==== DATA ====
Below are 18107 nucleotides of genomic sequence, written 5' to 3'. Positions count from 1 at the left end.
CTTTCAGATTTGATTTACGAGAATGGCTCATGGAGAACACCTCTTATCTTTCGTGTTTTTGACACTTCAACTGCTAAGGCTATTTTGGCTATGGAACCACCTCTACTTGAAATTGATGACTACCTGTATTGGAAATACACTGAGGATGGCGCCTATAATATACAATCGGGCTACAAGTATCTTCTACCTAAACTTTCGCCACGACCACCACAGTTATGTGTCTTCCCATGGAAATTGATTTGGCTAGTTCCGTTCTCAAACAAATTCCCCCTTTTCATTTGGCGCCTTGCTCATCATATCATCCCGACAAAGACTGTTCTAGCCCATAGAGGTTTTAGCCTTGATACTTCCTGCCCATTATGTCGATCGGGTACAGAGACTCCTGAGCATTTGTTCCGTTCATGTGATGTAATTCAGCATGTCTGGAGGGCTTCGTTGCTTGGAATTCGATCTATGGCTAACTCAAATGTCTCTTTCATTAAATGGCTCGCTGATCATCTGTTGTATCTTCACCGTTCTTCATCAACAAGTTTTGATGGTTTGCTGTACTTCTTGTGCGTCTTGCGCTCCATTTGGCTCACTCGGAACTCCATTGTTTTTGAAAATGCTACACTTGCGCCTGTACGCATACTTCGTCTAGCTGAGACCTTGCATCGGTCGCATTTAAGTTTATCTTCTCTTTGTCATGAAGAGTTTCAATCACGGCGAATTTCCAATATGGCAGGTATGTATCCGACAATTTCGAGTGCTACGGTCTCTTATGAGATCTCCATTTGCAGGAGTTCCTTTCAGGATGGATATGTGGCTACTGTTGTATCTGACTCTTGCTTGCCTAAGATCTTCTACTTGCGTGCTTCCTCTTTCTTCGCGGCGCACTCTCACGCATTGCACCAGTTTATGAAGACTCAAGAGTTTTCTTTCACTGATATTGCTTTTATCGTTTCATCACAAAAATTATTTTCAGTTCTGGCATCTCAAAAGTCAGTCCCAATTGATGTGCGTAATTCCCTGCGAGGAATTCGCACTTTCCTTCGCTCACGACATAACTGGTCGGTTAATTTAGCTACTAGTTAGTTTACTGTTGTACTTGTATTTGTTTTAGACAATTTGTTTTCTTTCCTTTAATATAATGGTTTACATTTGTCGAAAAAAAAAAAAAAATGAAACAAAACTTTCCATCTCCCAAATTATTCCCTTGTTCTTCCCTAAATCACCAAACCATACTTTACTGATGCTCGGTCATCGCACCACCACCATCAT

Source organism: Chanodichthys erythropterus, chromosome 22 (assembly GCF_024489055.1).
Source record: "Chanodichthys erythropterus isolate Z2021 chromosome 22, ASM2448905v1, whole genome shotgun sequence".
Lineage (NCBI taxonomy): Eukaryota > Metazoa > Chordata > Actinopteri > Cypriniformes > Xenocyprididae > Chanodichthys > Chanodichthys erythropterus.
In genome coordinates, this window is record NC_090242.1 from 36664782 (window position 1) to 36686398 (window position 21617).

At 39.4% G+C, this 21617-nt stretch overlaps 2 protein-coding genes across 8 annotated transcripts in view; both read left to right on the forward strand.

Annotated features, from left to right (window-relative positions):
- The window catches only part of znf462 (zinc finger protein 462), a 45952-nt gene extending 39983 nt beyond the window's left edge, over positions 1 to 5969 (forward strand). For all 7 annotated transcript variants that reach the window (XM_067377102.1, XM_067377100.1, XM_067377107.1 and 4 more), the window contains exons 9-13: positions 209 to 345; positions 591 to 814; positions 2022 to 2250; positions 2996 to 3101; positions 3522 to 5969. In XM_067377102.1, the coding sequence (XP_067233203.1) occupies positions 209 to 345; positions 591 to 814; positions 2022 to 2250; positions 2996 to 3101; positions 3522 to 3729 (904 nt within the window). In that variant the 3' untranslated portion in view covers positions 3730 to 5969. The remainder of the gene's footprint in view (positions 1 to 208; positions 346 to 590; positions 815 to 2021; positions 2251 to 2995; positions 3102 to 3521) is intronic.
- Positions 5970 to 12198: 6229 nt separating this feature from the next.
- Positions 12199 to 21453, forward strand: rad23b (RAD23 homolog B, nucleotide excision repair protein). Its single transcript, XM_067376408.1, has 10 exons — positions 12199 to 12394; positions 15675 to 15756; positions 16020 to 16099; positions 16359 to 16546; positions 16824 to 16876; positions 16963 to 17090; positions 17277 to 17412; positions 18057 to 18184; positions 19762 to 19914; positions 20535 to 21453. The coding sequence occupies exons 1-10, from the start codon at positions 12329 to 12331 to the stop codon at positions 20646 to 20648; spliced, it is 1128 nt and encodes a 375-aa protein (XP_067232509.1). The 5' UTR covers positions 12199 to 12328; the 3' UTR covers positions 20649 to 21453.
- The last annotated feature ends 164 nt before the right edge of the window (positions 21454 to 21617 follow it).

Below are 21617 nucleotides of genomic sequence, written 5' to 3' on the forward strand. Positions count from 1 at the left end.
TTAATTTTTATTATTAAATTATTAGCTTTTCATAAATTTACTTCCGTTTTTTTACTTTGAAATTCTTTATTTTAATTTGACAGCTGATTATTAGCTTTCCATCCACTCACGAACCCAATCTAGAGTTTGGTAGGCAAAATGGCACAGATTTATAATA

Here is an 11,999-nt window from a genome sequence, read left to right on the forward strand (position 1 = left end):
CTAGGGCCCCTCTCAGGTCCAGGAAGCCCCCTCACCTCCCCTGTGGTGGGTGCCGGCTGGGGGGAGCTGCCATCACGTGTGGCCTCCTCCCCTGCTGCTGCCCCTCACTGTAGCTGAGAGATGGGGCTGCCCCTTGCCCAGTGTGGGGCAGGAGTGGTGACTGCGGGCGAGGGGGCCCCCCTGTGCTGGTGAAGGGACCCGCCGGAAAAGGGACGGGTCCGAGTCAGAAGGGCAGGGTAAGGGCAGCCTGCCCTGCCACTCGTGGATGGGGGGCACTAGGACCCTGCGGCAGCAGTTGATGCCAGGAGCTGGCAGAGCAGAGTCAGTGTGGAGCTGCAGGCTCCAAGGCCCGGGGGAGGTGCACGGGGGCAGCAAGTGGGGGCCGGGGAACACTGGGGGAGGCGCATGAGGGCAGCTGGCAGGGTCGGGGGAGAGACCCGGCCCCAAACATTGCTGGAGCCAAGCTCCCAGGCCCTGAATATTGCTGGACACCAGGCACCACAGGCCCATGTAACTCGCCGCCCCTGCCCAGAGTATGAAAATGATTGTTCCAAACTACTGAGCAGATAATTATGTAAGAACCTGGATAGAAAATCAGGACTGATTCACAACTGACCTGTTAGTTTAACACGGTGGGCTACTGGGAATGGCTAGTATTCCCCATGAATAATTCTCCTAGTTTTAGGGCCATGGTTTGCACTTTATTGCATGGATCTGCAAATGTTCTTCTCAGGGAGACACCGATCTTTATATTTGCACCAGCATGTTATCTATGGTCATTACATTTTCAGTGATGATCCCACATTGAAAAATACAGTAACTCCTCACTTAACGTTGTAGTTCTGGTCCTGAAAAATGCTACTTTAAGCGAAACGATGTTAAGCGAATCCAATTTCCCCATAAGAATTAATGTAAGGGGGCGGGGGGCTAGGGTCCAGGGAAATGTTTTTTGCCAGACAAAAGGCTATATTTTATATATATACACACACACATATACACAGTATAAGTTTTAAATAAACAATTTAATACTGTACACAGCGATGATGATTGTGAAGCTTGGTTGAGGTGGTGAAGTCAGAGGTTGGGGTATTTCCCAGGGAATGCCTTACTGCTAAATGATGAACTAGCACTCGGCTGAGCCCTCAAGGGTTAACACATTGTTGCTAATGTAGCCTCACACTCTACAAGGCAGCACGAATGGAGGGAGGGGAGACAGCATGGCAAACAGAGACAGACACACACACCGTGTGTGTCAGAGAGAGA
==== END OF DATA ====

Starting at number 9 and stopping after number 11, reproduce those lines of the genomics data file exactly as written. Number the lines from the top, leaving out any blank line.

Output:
- The window catches only part of znf462 (zinc finger protein 462), a 45952-nt gene extending 39983 nt beyond the window's left edge, over positions 1 to 5969 (forward strand). For all 7 annotated transcript variants that reach the window (XM_067377102.1, XM_067377100.1, XM_067377107.1 and 4 more), the window contains exons 9-13: positions 209 to 345; positions 591 to 814; positions 2022 to 2250; positions 2996 to 3101; positions 3522 to 5969. In XM_067377102.1, the coding sequence (XP_067233203.1) occupies positions 209 to 345; positions 591 to 814; positions 2022 to 2250; positions 2996 to 3101; positions 3522 to 3729 (904 nt within the window). In that variant the 3' untranslated portion in view covers positions 3730 to 5969. The remainder of the gene's footprint in view (positions 1 to 208; positions 346 to 590; positions 815 to 2021; positions 2251 to 2995; positions 3102 to 3521) is intronic.
- Positions 5970 to 12198: 6229 nt separating this feature from the next.
- Positions 12199 to 21453, forward strand: rad23b (RAD23 homolog B, nucleotide excision repair protein). Its single transcript, XM_067376408.1, has 10 exons — positions 12199 to 12394; positions 15675 to 15756; positions 16020 to 16099; positions 16359 to 16546; positions 16824 to 16876; positions 16963 to 17090; positions 17277 to 17412; positions 18057 to 18184; positions 19762 to 19914; positions 20535 to 21453. The coding sequence occupies exons 1-10, from the start codon at positions 12329 to 12331 to the stop codon at positions 20646 to 20648; spliced, it is 1128 nt and encodes a 375-aa protein (XP_067232509.1). The 5' UTR covers positions 12199 to 12328; the 3' UTR covers positions 20649 to 21453.